Feeds

Conficker seizes city's hospital network

Network-wide update ban invites worm infection

The Power of One eBook: Top reasons to choose HP BladeSystem

Exclusive Staff at hospitals across Sheffield are battling a major computer worm outbreak after managers turned off Windows security updates for all 8,000 PCs on the vital network, The Register has learned.

It's been confirmed that more than 800 computers have been infected with self-replicating Conficker code. Insiders at Sheffield Teaching Hospitals Trust said they suspect many more machines are affected but have not been reported to IT.

The Trust told The Register it now has the outbreak under control and is engaged in "clearing up" remnants. Non-urgent appointments in the medical imaging department had to be cancelled while its computers were disinfected. A Trust spokeswoman said no other direct impact on patient care was known.

The decision to disble automatic security updates was taken during Christmas week after PCs in an operating theatre rebooted mid-surgery. Conficker was detected on December 29.

David Whitham, the Trust's informatics director, said in a statement: "We do not know how the virus entered the network but at around the same time as the virus became evident the automatic update process had been temporarily disabled following problems with a number of PCs in theatres.

"This decision was taken by the IT Change Advisory Board to prevent further disruption in theatres which could have affected patient care." No individual was responsible for the move, the Trust added.

People close to the incident criticised the management decision to disable updates across the entire network rather than only where the reboots caused a problem. "Don't you just hate it when your boss is so computer illiterate yet has the power to veto the simplest of ideas to catastrophic end," said one, who asked to remain anonymous.

In internal emails seen by The Register, staff were warned not to make details of the outbreak public. "Please note that this incident could over the next few days attract outside interest from the press... If you are at any time approached by anyone to give information relating to the current problem then please refer them to me in the first instance," IT services manager Carol Hudson wrote.

A source said executives had not contacted Microsoft or other external security professionals for help eradicating Conficker, but the Trust disputed this. "Our IT team have been working very closely with external anti-virus specialists to remove the remnants from the network," Whitham said.

The trust argued that the consequences of its decision making had not cost public money, "just time and effort by the IT teams". It added: "A lot of lessons have been learned during the outbreak and they are being fully documented and discussed to prevent a repeat."

A Conficker outbreak is also currently affecting the Ministry of Defence. It's thought the worm acts to make infected machines vulnerable to further malware and harvests private information, though experts have warned its full purpose may not have been revealed yet.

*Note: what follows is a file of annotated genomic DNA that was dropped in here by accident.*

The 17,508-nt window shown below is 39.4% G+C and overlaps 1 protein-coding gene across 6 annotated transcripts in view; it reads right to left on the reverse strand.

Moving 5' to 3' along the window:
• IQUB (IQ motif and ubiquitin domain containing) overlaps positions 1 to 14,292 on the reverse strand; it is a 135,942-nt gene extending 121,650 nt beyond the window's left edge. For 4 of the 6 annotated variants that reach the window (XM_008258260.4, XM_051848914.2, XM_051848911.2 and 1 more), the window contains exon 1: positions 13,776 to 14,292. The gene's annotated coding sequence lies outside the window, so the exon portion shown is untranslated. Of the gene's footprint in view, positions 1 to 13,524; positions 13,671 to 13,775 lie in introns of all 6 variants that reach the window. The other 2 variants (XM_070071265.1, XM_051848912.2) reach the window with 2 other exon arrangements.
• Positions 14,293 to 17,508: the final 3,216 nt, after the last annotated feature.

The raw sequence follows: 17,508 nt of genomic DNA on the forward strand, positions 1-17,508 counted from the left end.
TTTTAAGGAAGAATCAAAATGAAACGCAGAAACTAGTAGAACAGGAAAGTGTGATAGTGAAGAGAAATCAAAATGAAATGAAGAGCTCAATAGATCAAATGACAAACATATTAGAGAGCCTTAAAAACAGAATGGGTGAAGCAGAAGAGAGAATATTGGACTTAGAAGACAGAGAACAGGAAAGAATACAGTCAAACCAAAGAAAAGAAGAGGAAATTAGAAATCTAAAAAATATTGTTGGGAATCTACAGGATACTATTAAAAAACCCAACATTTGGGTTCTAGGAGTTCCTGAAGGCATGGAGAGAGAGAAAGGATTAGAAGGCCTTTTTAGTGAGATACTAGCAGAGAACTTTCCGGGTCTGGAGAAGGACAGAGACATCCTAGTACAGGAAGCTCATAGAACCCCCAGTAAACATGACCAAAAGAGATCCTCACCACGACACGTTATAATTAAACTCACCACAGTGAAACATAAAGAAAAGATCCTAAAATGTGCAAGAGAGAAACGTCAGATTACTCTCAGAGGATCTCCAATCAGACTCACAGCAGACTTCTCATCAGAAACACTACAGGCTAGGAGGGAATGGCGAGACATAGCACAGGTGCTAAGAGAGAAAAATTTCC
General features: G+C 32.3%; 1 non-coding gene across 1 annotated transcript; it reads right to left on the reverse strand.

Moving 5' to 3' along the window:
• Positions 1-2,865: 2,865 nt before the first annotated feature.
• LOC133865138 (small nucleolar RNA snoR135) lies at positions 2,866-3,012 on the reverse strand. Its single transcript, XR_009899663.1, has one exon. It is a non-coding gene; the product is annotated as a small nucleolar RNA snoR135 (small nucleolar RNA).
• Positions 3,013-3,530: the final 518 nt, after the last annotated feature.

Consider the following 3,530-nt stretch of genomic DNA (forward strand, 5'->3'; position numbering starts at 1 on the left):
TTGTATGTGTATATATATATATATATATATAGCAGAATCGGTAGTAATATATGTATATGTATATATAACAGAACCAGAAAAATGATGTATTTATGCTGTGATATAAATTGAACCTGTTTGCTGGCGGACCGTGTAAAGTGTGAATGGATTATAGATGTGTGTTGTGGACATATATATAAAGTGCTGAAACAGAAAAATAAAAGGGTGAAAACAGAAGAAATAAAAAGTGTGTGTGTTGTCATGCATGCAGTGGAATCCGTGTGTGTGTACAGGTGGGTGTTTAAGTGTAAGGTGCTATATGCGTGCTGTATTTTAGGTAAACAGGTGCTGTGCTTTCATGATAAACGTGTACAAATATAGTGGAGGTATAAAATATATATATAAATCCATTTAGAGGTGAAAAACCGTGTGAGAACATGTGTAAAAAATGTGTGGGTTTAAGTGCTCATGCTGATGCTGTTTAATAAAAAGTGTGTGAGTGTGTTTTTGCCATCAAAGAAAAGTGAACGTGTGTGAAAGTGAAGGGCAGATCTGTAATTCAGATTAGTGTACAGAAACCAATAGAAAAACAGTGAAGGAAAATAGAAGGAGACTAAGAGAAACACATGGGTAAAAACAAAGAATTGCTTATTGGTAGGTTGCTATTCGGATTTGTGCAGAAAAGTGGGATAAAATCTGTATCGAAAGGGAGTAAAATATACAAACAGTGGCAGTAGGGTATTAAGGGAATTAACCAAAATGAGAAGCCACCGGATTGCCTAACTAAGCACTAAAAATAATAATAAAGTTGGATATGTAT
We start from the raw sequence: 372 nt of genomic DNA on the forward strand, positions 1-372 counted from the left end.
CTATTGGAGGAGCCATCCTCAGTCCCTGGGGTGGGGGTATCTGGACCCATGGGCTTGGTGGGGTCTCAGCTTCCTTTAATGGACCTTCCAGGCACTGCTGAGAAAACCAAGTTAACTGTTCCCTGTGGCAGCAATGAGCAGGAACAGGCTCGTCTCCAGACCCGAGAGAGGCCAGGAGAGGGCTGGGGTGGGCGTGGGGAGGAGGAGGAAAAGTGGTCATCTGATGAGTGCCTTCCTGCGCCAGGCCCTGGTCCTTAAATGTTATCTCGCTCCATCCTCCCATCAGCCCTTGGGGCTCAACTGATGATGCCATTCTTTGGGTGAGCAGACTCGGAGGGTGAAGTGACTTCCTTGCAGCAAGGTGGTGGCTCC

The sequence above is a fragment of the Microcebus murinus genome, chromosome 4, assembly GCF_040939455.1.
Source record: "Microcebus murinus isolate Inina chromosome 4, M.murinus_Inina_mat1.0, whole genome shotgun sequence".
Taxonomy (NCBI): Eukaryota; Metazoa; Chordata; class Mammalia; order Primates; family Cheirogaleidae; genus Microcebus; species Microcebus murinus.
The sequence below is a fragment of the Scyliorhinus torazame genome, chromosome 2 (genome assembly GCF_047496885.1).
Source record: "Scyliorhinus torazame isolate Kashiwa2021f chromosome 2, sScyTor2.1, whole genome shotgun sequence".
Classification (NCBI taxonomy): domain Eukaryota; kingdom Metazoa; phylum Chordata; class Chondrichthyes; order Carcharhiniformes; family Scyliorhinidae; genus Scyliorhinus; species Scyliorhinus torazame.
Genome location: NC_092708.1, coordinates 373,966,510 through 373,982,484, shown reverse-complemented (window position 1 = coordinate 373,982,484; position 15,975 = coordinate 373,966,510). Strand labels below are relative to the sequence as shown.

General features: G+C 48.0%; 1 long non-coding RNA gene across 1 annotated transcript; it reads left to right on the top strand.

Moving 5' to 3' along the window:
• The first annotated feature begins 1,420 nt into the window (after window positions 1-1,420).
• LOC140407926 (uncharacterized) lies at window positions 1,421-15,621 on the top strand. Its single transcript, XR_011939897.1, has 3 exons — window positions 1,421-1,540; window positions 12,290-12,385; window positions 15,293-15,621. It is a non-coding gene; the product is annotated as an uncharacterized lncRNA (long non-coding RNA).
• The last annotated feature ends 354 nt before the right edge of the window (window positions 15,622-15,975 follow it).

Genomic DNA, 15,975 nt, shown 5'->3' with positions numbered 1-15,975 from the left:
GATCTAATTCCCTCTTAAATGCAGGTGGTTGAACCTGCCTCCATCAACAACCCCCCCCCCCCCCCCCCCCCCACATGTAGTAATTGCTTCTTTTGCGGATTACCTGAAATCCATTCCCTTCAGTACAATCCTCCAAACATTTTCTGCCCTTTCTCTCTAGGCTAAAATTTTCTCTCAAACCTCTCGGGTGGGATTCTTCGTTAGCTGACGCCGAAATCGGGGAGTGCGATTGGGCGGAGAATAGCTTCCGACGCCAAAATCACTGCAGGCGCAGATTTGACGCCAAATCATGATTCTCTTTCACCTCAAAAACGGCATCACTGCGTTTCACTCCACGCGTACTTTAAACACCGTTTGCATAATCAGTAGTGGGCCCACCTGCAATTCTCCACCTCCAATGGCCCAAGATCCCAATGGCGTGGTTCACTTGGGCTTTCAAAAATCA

Microsoft released a patch for the Conficker exploit in October, so updated machines should be unaffected. Until late December, Sheffield Teaching Hospitals Trust had a policy in place that would apply security updates across its network a few weeks after the patch release, and enforce a reboot.

Yesterday it was reported three in ten Windows PCs remain vulnerable to Conficker. ®

Designing a Defense for Mobile Applications

More from The Register

next story
Mozilla fixes CRITICAL security holes in Firefox, urges v31 upgrade
Misc memory hazards 'could be exploited' - and guess what, one's a Javascript vuln
How long is too long to wait for a security fix?
Synology finally patches OpenSSL bugs in Trevor's NAS
Don't look, Snowden: Security biz chases Tails with zero-day flaws alert
Exodus vows not to sell secrets of whistleblower's favorite OS
Roll out the welcome mat to hackers and crackers
Security chap pens guide to bug bounty programs that won't fail like Yahoo!'s
HIDDEN packet sniffer spy tech in MILLIONS of iPhones, iPads – expert
Don't panic though – Apple's backdoor is not wide open to all, guru tells us
Researcher sat on critical IE bugs for THREE YEARS
VUPEN waited for Pwn2Own cash while IE's sandbox leaked
Four fake Google haxbots hit YOUR WEBSITE every day
Goog the perfect ruse to slip into SEO orfice
prev story

Whitepapers

Designing a Defense for Mobile Applications
Learn about the various considerations for defending mobile applications - from the application architecture itself to the myriad testing technologies.
Implementing global e-invoicing with guaranteed legal certainty
Explaining the role local tax compliance plays in successful supply chain management and e-business and how leading global brands are addressing this.
Top 8 considerations to enable and simplify mobility
In this whitepaper learn how to successfully add mobile capabilities simply and cost effectively.
Seven Steps to Software Security
Seven practical steps you can begin to take today to secure your applications and prevent the damages a successful cyber-attack can cause.
Boost IT visibility and business value
How building a great service catalog relieves pressure points and demonstrates the value of IT service management.